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Legal words and terms explained

Affidavit – a signed, written statement by a person involved in the case, stating what they know. It is sworn under oath.

Affirming – stating that what you say or write is the truth. It is used instead of‘taking the oath’ if your religion does not allow you to take an oath or you do not have a religion.

Applicant – the person applying to the court to have their disqualification removed (you).

Conviction – this is where a person has been found guilty by a court of law of committing an offence and a record of their guilt has been recorded on their criminal or traffic history record.

Court clerk – the court officer who aids the magistrate in running the court.

Criminal history – a record of criminal offences for which a person has been convicted.

Cross-examination – when someone giving evidence in court is questioned about their evidence.

Deponent – the person who signs an affidavit.

Evidence – these are the facts that a court decides a case on. Evidence can be presented verbally to the court or in the form of an affidavit. Most of your evidence is presented in an affidavit when you apply to the court to remove a disqualification.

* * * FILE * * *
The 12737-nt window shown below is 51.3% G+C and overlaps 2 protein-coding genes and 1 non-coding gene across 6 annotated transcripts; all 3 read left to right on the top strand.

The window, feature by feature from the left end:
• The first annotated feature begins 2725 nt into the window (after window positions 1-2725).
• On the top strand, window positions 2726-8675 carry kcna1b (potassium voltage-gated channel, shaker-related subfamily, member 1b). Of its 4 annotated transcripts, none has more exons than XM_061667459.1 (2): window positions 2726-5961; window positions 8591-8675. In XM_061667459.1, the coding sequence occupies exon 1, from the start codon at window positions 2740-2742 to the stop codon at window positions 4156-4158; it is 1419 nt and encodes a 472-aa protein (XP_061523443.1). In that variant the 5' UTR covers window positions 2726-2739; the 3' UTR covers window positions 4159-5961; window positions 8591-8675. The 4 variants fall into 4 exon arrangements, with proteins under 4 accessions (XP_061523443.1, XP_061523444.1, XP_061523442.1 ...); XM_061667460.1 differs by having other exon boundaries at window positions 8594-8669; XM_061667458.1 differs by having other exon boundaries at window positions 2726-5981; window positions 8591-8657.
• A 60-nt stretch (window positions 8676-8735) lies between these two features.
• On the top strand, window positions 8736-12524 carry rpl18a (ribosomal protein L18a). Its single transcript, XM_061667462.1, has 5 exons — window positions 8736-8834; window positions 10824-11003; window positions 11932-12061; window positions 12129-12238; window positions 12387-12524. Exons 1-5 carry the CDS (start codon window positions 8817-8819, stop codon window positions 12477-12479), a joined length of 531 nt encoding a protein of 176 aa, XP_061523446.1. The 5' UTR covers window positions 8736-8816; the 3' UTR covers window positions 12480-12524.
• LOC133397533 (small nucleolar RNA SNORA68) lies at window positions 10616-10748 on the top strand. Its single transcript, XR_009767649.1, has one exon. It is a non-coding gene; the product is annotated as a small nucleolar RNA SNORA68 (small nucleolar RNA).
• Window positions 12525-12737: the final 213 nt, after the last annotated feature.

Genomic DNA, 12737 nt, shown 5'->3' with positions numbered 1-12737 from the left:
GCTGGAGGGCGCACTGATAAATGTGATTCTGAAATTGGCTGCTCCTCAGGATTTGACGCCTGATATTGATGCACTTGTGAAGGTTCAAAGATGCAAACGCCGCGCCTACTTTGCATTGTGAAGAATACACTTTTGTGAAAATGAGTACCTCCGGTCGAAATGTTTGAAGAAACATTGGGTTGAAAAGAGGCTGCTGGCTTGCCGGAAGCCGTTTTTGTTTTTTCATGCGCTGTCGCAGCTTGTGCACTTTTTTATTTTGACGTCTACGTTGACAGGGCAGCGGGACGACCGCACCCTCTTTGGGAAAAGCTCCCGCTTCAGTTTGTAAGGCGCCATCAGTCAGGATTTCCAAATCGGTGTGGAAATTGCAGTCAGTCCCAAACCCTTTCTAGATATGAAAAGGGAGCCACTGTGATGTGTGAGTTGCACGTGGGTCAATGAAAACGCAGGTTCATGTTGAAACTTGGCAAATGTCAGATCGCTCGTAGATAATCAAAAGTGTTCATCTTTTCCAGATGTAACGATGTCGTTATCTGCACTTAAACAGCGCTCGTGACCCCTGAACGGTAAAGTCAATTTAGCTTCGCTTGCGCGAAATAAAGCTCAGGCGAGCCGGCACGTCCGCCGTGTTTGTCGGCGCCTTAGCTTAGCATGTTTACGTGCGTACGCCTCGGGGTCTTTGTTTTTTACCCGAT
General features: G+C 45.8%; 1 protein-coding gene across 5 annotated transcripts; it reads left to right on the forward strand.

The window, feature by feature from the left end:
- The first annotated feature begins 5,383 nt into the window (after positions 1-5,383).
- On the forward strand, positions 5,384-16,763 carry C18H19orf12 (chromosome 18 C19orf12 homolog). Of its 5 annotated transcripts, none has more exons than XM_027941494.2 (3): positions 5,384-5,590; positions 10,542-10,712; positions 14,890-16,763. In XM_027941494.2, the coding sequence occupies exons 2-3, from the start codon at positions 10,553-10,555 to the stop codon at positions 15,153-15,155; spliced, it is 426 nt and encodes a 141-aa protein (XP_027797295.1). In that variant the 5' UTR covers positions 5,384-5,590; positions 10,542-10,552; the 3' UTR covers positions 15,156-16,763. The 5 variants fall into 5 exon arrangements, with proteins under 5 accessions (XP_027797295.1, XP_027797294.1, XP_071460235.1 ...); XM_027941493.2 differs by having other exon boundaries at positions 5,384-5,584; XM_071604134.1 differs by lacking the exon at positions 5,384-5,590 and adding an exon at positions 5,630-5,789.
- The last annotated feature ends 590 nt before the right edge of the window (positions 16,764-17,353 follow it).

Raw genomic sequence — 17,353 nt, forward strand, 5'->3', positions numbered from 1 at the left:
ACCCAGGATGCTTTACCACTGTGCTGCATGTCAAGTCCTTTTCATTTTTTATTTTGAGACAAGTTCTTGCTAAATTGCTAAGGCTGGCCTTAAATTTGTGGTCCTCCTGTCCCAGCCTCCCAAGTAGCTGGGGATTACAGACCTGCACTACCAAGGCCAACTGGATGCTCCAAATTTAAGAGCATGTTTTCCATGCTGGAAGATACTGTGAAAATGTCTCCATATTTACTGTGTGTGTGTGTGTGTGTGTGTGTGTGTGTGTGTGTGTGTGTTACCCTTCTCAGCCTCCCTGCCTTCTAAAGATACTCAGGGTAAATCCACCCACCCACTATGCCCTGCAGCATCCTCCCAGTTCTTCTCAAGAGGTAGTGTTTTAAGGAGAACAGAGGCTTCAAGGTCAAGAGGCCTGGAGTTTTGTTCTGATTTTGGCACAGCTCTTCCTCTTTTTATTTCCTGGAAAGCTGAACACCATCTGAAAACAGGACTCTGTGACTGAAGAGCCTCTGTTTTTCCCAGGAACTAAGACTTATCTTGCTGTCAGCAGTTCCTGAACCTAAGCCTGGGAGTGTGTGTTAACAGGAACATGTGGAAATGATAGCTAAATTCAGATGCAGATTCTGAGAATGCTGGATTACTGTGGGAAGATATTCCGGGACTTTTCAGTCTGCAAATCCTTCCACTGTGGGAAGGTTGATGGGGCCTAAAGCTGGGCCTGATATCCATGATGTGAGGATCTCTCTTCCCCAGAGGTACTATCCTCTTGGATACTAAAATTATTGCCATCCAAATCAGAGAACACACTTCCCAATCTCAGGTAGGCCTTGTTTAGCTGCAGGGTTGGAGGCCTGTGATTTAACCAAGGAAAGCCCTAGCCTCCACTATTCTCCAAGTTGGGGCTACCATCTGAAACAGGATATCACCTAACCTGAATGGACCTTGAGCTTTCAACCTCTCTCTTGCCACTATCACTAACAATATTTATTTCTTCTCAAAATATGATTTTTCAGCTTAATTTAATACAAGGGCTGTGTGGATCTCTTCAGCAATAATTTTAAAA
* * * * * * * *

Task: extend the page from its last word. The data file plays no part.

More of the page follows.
Filing – the process whereby documents are accepted by a court and often this is evidenced by the court stamping its seal on the filed document.

Justice of the Peace/Commissioner for Declarations – the person who must watch you sign your affidavit.

Magistrate – the magistrate is the person who will judge your case. They exercise control over the magistrates court and make all findings about law and fact.

Oath – ‘taking the oath’ means swearing on the Bible that you will tell or have told the truth. If you do not believe in the Bible you can affirm that the content of your affidavit is true.

Police prosecutor – the police officer who presents the evidence in court.

Tender – to present your affidavit to the court as evidence.

Traffic history – a written record of the motor vehicle offences committed by you.

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